Twenty-five alumni from the historic Mercy Douglass School of Nursing were honored for their contributions to health care.
Located in West Philadelphia, Mercy Douglas Hospital was one of more than 100 historically Black health care institutions which existed during the era of segregation. Many of the Mercy Douglass School of Nursing alumni were instrumental to civil rights efforts in desegregating health care.
Officials from the Barbara Bates Center for the Study of the History of Nursing and the University School of Nursing hosted an afternoon tea on April 23 to honor some the Mercy Douglas alumni for their service and contributions in shaping the nation’s health. After graduating from the Mercy Douglass School of Nursing, many of the alumni in attendance left their mark on health care institutions, education and the armed forces.
“They have a truly vibrant alumni association. We just thought that it was timely to honor them and recognize them,”said Julie A. Fairman, director of the Barbara Bates Center.
“These ladies are amazing leaders in the Philadelphia and across the country. They were some of the first Black people to integrate Philadelphia health care. They have really great stories to tell about health care in this country.”
Elizabeth Williams, president of the Mercy Douglas School of Nursing Alumni Association said they were honored to receive the recognition.
“The people who have worked on this have really been dedicated and committed to bringing it all together. Today is really such as nice gesture on their part to do a tea in our honor,” said Williams, who graduated from the nursing school in 1954.
Williams, 80, of Harrisburg, reflected on the important role of Mercy Douglas had in training Black doctors and nurses.
“I think that the training that we got there was so invaluable because they were on such a tight budget, so we improvised a lot of things in order to learn what we had to do,” she said.
While Mercy Douglas School of Nursing was regarded as a prestigious institution, many of the nurses still faced barriers due to discrimination.
Williams encountered difficulties when she returned home to Harrisburg to seek employment.
It was during the 1950s and many of the hospitals were not hiring Black nurses. When Williams first applied for a position at the Harrisburg State Hospital, the nursing director didn’t want to talk to her because she was Black. She persisted and found a doctor who ultimately helped her obtain employment at the hospital.
“It’s one of things where it was the old cliché — it’s not what you know but who you know that got me in the door. What I found is with any job that was hesitant in hiring me, it’s not the staff that you worked with, it was the administration that just had these discriminatory policies,” Williams said.
She would go on to enjoy a lengthy career in nursing.
The afternoon tea drew nurses from the Philadelphia region and from as far away as California.
When Ethelyn Beach Dawson graduated from Mercy Douglass in 1960, she was among the last group of nurses to graduate from the school. After obtaining her diploma, Dawson went on to work at Albert Einstein Northern Division.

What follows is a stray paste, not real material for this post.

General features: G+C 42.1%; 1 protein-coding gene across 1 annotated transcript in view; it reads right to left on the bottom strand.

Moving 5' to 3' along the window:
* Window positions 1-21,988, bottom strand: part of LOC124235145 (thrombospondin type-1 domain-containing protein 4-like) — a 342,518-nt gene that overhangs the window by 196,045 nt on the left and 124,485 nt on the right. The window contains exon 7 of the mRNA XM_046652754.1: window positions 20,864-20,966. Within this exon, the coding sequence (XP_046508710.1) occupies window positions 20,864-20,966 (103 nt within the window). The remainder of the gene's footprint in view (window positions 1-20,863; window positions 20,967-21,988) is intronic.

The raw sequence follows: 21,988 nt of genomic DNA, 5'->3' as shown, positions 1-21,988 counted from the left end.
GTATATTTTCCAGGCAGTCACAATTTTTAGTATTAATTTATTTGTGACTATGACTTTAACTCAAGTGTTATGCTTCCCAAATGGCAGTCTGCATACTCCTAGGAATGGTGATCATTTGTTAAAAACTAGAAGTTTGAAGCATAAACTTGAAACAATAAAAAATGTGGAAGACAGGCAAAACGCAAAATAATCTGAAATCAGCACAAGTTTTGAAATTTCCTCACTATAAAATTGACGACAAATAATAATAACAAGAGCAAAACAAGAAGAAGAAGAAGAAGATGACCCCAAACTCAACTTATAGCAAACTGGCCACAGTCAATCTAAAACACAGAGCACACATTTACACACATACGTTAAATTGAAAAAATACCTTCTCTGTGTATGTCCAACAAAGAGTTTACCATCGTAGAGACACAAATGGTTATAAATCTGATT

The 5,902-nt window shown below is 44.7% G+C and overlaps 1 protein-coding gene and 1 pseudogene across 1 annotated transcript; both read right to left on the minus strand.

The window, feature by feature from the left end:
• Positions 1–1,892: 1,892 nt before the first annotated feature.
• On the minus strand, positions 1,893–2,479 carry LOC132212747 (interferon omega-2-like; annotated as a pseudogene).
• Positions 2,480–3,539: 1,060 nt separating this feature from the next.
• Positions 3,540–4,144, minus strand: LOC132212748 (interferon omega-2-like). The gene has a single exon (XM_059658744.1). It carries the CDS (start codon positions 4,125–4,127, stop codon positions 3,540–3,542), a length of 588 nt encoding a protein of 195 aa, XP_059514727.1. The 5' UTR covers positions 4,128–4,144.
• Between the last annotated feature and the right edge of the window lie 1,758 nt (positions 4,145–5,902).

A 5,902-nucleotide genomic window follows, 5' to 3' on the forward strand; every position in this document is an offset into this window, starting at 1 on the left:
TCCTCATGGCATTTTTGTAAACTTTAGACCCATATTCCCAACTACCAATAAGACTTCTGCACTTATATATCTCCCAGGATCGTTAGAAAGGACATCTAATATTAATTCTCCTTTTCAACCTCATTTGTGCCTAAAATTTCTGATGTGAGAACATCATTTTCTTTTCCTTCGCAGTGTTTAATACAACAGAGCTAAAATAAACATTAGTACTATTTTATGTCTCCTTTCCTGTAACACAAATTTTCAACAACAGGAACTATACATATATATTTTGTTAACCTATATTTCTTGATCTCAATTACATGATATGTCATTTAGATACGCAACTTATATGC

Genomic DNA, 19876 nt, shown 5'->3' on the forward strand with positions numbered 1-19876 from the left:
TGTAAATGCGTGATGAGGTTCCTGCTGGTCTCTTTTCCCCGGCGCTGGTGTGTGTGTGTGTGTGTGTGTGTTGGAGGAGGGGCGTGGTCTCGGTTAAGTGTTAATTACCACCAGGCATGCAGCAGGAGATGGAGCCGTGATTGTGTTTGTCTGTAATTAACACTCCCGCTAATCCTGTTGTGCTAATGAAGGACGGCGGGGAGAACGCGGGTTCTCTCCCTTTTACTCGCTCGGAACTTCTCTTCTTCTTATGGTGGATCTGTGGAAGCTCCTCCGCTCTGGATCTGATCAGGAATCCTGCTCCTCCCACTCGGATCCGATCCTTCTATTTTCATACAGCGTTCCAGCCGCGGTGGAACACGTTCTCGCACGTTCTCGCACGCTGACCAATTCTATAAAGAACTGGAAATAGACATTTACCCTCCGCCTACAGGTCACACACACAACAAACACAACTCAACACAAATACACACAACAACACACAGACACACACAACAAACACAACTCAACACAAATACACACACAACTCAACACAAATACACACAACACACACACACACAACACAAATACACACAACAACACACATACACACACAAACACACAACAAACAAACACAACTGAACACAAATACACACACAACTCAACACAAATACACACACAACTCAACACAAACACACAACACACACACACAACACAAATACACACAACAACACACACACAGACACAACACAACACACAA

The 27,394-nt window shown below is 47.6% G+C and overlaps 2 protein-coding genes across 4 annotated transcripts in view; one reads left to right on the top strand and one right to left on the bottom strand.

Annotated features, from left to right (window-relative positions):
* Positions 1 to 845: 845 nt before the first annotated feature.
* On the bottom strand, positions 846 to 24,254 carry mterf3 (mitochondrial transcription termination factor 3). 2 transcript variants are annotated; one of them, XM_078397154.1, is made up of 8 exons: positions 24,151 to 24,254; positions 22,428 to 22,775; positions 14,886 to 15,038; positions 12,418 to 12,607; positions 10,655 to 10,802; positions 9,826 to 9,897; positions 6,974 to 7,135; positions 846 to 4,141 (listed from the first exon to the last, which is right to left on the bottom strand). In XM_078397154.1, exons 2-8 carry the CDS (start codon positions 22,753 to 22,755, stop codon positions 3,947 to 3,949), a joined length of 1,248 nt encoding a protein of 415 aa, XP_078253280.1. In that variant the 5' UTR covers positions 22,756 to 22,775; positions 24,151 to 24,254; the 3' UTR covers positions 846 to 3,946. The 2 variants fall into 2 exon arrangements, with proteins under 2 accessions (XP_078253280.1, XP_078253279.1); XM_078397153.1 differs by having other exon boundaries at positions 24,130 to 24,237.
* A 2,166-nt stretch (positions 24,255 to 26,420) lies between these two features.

“That was before we were able to get decent jobs. You were only a token,” she recalled.
Dawson would go on to have a lengthy career that spanned from education to the armed forces. After the Civil Rights Act was passed in 1968, opportunities began to open up and Dawson was asked to become a practical nursing teacher for the School District of Philadelphia. She obtained her bachelor’s, master’s and her doctorate from Temple University. At the age of 42 she took her nursing skills to the Pennsylvania Army National Guard, where she worked for 17 years and retired as a colonel in 1998. She returned to the school district where she became a health trade coordinator.
During the event, Loretta Sweet Jemmott, van Ameringen professor in psychiatric mental health nursing, University of Pennsylvania School of Nursing, told the honorees how they inspired her. She was a candy striper at Mercy Douglass Hospital in 1969-1970 where she first encountered Black nurses.
“What happened to me at Mercy Douglass is priceless because I saw Black nurses doing their thing. It showed me that I could be a nurse. At 14, I knew that I wanted to be a nurse but I had never seen any models but I saw you guys. By seeing you, you showed me that I could do it too,” Jemmott told the nurses.
The honorees and their guests had the opportunity to tour the Barbara Bates Center which houses a collection of documents, photos and memorabilia from the Mercy Douglass School of Nursing. The center is working to secure funding to develop a website for the Mercy Douglass archives. The center holds one of the largest collections of documents, artifacts and other historical documents focusing on nursing and health care history.
“The Mercy Douglas collection is one of our most valuable collections and we have always wanted to do more in terms of getting the history of African American professional nurses out there before the public because we believe that it is a history that has not been told. We believe that not too many people, particularly young people, realize that we had a segregated health care system,” said Jean C. Whelan, adjunct associate professor of nursing and assistant director of the Barbara Bates Center.
“Many of the women who are assembled here today would have been the first African American nurse to work in a hospital and that was not an easy thing to be. It would be comparable to Jackie Robinson getting on the Brooklyn Dodgers.”